As I talked about in my previous blogs, Wifi isn’t the only technology that makes up my Smart Home. I’m using a number of Zigbee devices: mostly sensors, but lets list them and their function:

  • Aqara Roller Shade Driver E1 (Link): This makes any ‘dump’ roller blind smart. It attaches to the beaded cord and you can control just like any other HA device
  • Aqara Motion & Light Sensor P2 (Link): These are PIR sensors that I put up in a number of rooms to detect motion which I can use to trigger automations such as lights turning on (or off)
  • Aqara Temperature and Humidity Sensor (Link): I use these in the bathrooms, as it allows me to turn on the extractor fan automatically if someone is showering or if we are drying clothes.
  • IKEA PARASOLL (Link): These are simple door (or window) sensors to detect if something is open or closed. I use these on all of my external doors to detect whether someone is entering, but also before I go to bed to ensure that all doors are closed.
  • Aqara Smart Wall Switch H1 w/ Neutral (Link): I am currently using this in my office as an alternative to the Shelly in-socket devices. This was purely a trial to see if I preferred it, and on the whole its a great device.
  • Click Smart+ 2 Gang Smart Socket (Link): These replace the face plates on your socket and can allow you to switch on and off plug sockets from Home Assistant. I actually use this in an external IP66 socket to power off some external lighting in our garden.
  • Tuya 20A Zigbee Smart Plugs (Link): These are simply plugs, that can be plugged into a ‘dumb’ UK socket to allow you to power on or off the individual appliance that is attached. Currently I use these for living room lamps, etc.
  • Home Assistant Sky Connect (Link): This plugs directly into my Home Assistant Mini PC via USB-A, and essentially provides the Zigbee connectivity to my house via ZHA (Zigbee Home Automation). There is an option to use Zigbee2MQTT which is often compatible with a larger list of devices (including devices that don’t fully conform to the Zigbee standard) but as it stands, I’m yet to come into any issues using ZHA which is very much a plug and play device.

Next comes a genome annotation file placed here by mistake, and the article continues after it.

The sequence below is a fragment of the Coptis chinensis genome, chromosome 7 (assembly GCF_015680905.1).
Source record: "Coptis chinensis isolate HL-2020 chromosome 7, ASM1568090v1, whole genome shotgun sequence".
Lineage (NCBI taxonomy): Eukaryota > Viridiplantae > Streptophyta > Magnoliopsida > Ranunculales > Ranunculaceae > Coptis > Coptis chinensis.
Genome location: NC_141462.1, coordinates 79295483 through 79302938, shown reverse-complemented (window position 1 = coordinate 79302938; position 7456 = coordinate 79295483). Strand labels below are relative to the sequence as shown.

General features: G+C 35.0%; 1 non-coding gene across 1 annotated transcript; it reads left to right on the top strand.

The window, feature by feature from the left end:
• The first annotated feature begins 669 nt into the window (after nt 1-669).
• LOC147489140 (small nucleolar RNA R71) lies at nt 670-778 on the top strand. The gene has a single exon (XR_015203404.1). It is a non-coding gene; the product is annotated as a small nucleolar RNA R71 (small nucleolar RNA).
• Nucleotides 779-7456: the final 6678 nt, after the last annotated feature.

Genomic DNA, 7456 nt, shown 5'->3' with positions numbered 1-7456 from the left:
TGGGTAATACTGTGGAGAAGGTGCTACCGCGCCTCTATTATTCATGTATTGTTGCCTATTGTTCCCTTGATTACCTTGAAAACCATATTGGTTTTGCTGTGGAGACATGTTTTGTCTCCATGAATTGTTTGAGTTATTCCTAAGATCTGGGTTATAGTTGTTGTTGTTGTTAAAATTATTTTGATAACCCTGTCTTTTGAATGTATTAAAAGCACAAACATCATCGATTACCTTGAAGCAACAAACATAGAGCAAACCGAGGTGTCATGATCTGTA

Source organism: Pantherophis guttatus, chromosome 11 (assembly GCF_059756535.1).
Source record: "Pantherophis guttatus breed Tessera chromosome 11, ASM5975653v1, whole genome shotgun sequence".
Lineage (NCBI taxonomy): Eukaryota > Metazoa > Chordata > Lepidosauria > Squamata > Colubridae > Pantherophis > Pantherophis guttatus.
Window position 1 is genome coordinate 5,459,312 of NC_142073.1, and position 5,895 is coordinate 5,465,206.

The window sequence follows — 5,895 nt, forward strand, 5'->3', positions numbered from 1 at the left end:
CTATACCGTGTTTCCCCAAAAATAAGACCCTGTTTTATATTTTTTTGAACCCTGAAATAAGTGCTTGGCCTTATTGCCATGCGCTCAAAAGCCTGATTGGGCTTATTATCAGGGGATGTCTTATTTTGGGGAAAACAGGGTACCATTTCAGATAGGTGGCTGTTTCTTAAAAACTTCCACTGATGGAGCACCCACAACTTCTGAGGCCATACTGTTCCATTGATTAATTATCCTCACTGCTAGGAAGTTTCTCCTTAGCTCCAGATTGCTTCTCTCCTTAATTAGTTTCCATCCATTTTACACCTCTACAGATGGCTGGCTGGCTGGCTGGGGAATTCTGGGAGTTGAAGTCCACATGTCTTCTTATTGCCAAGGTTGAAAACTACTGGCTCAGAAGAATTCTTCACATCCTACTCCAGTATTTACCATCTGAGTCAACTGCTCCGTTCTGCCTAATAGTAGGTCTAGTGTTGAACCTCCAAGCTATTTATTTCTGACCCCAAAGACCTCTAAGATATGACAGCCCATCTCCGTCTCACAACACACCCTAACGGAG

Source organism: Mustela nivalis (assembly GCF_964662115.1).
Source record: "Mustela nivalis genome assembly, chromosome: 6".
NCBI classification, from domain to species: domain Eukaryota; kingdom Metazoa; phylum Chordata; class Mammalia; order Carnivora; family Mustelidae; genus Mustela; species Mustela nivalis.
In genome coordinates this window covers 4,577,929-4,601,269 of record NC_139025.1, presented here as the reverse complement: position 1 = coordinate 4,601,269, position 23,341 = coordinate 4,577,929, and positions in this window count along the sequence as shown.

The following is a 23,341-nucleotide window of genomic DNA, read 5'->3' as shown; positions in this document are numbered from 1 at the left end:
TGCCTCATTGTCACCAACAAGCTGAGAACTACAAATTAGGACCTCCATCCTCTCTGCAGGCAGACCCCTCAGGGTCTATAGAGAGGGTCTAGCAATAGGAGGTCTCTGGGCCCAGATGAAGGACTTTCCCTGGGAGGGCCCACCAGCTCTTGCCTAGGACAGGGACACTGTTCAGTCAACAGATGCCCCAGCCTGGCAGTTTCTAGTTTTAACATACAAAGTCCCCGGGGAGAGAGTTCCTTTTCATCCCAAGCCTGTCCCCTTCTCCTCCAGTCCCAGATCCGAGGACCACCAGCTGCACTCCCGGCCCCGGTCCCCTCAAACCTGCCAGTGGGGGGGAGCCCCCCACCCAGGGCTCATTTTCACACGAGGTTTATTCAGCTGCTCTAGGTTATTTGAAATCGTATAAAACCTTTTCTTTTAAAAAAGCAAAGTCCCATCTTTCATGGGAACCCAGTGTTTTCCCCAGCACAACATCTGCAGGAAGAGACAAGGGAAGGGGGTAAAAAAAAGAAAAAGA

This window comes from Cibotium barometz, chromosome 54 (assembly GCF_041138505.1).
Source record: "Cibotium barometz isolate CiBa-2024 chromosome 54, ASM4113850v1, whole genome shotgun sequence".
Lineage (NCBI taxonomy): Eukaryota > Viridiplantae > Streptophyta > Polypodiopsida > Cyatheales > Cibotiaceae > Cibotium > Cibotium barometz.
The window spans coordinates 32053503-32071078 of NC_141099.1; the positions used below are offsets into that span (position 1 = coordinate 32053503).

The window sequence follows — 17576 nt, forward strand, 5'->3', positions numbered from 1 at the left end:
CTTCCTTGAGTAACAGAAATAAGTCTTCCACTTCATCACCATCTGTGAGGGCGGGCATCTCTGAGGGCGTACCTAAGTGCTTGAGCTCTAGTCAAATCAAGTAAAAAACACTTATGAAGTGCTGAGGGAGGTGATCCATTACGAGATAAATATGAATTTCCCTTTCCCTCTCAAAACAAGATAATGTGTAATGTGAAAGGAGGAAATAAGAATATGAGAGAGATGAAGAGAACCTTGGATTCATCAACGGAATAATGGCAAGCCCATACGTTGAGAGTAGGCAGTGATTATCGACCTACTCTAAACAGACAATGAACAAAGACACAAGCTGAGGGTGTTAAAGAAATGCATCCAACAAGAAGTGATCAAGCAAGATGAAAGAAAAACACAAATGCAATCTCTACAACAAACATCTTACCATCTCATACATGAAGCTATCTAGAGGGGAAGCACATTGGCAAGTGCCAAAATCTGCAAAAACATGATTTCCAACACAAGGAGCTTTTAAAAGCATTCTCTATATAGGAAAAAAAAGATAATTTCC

Tip: Use a USB extension cable to keep it away from anything that may cause interference (such as your Wifi, etc).

Whats pretty cool, is that in Home Assistant, ZHA will happily show you the Zigbee mesh so you can do a bit of diagnostics for connectivity issues:

There aren’t many (if any) settings to go through with Zigbee, its pretty self-sufficient as such and as it stands. The only issue I’ve had is the odd signal dropout, which was resolved by placing a smartplug in strategic places to increase its coverage.

I will add, there are alternative Zigbee-compatible USB dongles that use Z2M (Zigbee2MQTT) that are well known in the HA community – I’ll post the links to those below

SONOFF Zigbee 3.0 USB Dongle (Link)

Zigstar USG01 (Link)

ZigStar ZBStick-Pro CC2652P2 (Link)


For me, the key to this is ensuring that all house-related data stayed on-premise and the route of ingress in Home Assistant. I’ve read faaaaar too many articles of weak security on IoT devices, that honestly make me nervous having kids, especially cameras, etc. Putting them on their own VLAN and stopping that talk to the Internet gives me a little bit of satisfaction that, even if the device uses poor ciphers, or has known vulnerabilities, I can at least control access to it.